tr.v. ac·quired, ac·quir·ing, ac·quires
1. To gain possession of: acquire 100 shares of stock.
2. To get by one's own efforts: acquire proficiency in math.
3. To gain through experience; come by: acquired a growing dislike of television sitcoms.
4. To locate (a target) with an aiming device or a tracking system, such as radar.
[Middle English acquere, from Old French aquerre, from Latin acquīrere, to add to : ad-, ad- + quaerere, to seek, get.]
The American Heritage® Dictionary of the English Language, Fifth Edition copyright ©2020 by Houghton Mifflin Harcourt Publishing Company. All rights reserved.
Indo-European & Semitic Roots Appendices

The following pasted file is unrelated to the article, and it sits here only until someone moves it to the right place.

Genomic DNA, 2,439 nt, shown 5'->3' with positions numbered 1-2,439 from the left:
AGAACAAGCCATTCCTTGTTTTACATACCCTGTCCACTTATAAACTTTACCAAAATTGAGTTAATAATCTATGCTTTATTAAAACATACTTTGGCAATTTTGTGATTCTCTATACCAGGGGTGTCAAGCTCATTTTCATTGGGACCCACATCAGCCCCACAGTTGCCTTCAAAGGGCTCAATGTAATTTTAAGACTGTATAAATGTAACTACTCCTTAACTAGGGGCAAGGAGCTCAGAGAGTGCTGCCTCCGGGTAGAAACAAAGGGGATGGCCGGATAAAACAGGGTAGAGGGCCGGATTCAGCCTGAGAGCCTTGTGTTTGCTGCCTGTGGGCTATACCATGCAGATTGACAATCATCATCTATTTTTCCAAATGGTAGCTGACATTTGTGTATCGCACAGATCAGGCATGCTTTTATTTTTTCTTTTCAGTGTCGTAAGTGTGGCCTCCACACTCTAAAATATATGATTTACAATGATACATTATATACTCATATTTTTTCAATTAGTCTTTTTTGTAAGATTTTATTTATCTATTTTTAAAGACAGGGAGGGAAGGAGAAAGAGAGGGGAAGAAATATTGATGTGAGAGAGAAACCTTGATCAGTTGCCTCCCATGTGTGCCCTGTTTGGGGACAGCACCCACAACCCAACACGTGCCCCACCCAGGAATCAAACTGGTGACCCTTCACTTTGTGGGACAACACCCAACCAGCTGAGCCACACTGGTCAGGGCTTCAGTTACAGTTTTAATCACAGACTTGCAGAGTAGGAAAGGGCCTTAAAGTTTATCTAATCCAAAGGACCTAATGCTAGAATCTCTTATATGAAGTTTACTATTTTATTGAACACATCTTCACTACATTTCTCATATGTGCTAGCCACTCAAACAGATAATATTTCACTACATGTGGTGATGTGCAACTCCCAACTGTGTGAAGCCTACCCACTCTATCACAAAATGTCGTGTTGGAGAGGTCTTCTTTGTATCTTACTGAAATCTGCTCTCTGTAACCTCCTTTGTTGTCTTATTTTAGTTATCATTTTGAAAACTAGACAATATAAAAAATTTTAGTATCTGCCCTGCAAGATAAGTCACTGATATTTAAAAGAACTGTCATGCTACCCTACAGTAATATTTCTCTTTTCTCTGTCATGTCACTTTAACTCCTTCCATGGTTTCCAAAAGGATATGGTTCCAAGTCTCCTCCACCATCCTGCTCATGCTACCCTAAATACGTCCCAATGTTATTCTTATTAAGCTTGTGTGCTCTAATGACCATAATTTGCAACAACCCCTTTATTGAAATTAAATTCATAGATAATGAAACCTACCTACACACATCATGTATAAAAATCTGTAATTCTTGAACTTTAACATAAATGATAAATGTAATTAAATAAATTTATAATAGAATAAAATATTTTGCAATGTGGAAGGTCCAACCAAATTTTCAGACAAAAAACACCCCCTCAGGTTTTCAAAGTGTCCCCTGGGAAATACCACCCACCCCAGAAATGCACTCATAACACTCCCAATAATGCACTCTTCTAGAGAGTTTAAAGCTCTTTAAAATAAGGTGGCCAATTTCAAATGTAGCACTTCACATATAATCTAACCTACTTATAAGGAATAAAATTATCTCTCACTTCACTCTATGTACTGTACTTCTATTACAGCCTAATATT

Thousands of entries in the dictionary include etymologies that trace their origins back to reconstructed proto-languages. You can obtain more information about these forms in our online appendices:
The Indo-European appendix covers nearly half of the Indo-European roots that have left their mark on English words. A more complete treatment of Indo-European roots and the English words derived from them is available in our Dictionary of Indo-European Roots.